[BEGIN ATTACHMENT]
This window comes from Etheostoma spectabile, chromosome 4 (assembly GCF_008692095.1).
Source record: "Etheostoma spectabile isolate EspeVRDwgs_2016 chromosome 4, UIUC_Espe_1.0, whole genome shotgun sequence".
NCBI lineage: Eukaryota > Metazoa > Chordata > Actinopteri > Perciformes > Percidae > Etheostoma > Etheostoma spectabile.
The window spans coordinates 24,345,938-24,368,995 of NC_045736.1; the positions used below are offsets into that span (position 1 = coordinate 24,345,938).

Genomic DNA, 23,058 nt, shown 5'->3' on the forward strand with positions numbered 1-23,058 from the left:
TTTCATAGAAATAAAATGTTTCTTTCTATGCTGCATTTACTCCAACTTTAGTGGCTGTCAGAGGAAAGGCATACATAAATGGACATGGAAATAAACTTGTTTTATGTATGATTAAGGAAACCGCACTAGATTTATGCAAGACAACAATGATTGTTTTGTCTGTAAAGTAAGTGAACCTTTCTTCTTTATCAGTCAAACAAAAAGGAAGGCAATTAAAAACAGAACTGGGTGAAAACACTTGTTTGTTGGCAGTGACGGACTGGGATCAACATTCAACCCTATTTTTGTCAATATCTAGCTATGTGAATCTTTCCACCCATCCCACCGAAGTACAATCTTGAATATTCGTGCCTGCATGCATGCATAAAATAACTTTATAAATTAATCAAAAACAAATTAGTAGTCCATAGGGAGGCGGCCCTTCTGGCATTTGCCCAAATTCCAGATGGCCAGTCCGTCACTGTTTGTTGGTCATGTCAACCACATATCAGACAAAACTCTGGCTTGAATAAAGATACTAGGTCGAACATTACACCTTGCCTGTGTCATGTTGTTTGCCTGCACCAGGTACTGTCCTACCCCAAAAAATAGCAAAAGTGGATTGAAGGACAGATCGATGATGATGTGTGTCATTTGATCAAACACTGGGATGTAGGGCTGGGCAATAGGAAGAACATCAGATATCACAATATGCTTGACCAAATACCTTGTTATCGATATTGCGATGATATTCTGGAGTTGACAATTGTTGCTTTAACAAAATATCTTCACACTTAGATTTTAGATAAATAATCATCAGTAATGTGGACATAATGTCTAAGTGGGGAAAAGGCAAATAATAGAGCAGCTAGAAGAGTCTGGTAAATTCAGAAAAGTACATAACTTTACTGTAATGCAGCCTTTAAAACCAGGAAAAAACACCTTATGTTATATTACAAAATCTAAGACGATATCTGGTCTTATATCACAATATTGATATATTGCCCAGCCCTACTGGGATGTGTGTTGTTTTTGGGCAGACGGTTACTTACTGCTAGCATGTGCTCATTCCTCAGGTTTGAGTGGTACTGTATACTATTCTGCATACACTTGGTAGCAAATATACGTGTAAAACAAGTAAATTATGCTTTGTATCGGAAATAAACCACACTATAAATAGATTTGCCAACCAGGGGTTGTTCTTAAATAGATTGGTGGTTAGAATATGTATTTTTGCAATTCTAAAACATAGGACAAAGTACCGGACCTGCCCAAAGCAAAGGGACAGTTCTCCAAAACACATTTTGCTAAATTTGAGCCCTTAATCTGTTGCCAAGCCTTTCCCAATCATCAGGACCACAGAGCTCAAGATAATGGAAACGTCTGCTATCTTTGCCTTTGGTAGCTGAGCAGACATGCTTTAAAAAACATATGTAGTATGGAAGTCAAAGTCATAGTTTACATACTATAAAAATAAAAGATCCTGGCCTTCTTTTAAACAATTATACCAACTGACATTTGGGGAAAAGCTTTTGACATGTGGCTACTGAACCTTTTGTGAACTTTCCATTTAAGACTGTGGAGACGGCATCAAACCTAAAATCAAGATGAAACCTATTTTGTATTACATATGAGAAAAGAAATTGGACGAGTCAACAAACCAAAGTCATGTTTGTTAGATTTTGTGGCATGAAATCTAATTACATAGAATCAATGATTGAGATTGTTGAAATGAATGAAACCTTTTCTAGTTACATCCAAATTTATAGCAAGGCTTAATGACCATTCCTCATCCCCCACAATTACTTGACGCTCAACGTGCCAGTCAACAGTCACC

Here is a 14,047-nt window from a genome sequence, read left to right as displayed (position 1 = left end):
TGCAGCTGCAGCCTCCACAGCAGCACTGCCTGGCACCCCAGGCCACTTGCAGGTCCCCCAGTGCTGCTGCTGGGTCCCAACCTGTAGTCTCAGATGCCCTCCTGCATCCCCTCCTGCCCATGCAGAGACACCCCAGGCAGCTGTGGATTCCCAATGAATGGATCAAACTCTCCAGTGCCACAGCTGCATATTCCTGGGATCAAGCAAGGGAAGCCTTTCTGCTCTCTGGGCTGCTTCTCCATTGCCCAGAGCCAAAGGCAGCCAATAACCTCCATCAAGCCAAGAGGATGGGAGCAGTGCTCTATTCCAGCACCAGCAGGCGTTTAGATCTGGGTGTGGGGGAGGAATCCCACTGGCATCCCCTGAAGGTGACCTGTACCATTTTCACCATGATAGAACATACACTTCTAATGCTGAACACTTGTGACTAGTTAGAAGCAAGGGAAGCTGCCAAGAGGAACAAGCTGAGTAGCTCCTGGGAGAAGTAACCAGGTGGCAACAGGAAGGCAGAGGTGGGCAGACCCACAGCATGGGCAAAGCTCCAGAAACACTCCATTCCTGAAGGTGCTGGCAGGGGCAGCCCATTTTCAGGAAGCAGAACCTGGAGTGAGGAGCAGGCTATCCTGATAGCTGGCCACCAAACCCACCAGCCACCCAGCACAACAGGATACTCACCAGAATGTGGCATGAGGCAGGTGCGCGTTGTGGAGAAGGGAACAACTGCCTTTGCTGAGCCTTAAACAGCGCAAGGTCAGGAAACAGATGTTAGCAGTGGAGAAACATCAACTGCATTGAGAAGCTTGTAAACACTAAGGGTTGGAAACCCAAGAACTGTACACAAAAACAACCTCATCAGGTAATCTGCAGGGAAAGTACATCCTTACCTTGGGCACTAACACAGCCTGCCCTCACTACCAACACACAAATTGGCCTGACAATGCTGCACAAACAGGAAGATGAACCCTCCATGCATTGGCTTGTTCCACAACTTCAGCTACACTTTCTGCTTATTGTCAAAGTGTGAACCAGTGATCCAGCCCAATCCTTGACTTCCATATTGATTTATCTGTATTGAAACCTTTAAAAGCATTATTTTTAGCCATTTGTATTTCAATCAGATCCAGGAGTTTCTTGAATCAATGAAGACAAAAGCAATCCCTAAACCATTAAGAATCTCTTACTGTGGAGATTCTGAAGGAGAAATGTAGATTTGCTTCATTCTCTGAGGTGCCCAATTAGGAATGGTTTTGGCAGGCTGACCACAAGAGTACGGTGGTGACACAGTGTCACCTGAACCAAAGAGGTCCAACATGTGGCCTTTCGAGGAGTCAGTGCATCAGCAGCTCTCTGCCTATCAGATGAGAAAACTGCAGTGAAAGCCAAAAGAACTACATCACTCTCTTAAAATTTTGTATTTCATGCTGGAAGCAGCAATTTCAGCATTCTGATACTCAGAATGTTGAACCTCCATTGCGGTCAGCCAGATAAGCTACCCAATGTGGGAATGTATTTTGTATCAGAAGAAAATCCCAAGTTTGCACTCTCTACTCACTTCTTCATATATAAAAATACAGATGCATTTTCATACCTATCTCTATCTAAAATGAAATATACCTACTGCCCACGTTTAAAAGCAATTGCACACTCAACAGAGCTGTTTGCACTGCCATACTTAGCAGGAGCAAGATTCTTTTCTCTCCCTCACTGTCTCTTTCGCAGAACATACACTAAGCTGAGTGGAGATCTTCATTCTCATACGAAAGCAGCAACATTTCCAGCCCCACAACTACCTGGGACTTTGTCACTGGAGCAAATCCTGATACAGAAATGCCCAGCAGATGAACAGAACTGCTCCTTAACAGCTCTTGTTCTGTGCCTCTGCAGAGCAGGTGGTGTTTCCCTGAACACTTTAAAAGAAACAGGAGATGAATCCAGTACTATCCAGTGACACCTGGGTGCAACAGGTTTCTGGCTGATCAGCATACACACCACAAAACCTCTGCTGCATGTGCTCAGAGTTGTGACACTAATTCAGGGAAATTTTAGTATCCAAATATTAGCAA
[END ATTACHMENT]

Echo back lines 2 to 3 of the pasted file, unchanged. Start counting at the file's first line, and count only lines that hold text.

Source record: "Etheostoma spectabile isolate EspeVRDwgs_2016 chromosome 4, UIUC_Espe_1.0, whole genome shotgun sequence".
NCBI lineage: Eukaryota > Metazoa > Chordata > Actinopteri > Perciformes > Percidae > Etheostoma > Etheostoma spectabile.